Ético, the ethical trade company, in collaboration with the Juan Fco Pas Silva Cooperative, Soppexcca and Social Business Network pioneered an initiative, Recognition of Unpaid Care Work in coffee cost structures that incorporates a component of women’s unpaid care work into the cost structures of coffee contracts in Nicaragua, working closely with cooperatives and famer households.
The Nespresso Gender Analysis tool uses rigorous data collection and in-depth analyses to provide insights and identify actions that can be taken to give women access to resources and to increase their empowerment and role in decision-making processes.
The ‘Coffee Sub Sector Gender Policy’, established in early in 2021, is a public and private sector initiative approved by Honduras National Coffee Board (CONACAFE) that aims to reduce inclusion gaps in the sector with strategic activities and initiatives to increase gender equity and social inclusion.
Taking action: first steps to integrate gender transformative approaches in public and private sector interventions
Oxfam Business Advisory Service recommends:
Make use of available resources to help respond to gender inequality issues using gender transformative approaches and develop a timebound action plan for implementation. Tools such as the CARE International Gender Marker, the PGE Gender Equity Index, and the soon to be launched ICO Gender Transformative Tracker developed by the Oxfam Business Advisory Service, offer guidance to strengthen the gender elements of existing activity and identify opportunities to incorporate gender-transformative approaches into the design and evaluation of projects. The Joint Programme on Gender Transformative Approaches for Food Security and Nutrition by FAO, IFAD and WFP also includes a compendium of good practices for the successful application of gender transformative approaches in different contexts.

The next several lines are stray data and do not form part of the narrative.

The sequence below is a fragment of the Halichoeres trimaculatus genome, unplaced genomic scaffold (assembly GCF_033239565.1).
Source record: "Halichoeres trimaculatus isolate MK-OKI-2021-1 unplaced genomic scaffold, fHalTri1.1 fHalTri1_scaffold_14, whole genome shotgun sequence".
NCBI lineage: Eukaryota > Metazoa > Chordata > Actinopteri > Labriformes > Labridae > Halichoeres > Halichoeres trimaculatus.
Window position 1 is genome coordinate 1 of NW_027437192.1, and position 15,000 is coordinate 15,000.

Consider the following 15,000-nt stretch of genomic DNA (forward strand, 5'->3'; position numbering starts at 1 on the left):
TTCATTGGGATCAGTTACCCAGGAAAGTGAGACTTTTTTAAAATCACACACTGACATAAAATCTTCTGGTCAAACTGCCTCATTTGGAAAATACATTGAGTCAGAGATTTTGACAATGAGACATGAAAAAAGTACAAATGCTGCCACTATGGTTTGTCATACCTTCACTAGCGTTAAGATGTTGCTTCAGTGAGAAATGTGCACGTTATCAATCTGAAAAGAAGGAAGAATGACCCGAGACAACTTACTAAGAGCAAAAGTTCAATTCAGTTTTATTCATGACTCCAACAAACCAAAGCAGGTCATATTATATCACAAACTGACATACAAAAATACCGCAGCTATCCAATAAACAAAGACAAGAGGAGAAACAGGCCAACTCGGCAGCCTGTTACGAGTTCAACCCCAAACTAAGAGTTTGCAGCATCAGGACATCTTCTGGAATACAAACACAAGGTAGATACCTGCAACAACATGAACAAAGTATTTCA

Work directly with women led producer organisations such as the International Women’s Coffee Alliance (IWCA), allocating resources to support their involvement and build capacity of women producers to take on decision making roles and participate in multi-stakeholder dialogues.
Develop gender metrics and collect data disaggregated by gender, race, age and other identities to monitor and measure the impact of activities that embed gender transformative approaches. Publish the data collected and regularly report on progress made to build accountability and share learnings that can be applied across the sector.
Introduce gender policies, adopt gender sensitive business practices and seek to go beyond minimum due diligence to tackle inequality and gender discrimination in order to remove barriers and enable the increased representation of women throughout the value chain.
Effectively embedding gender transformative approaches in interventions to improve the livelihoods of smallholder farmers can help to bring about the systems change needed to transform the sector advance gender equality on the individual, community and policy level.
By working together and using their resources and available tools to integrate gender transformative approaches, MSIs like the ICO Task Force and public and private sector actors alike can have a significant impact to advance gender equality in agricultural supply chains.
The Living Income Community of Practice will host a webinar next Wednesday 16th of February to learn more about gender transformative approaches, why they are important and how the public and private sector, civil society organisations and multi-stakeholder initiatives can adopt these approaches to improve the livelihoods of smallholder farmers in coffee, cocoa and other agricultural supply chains. You can learn more and register here.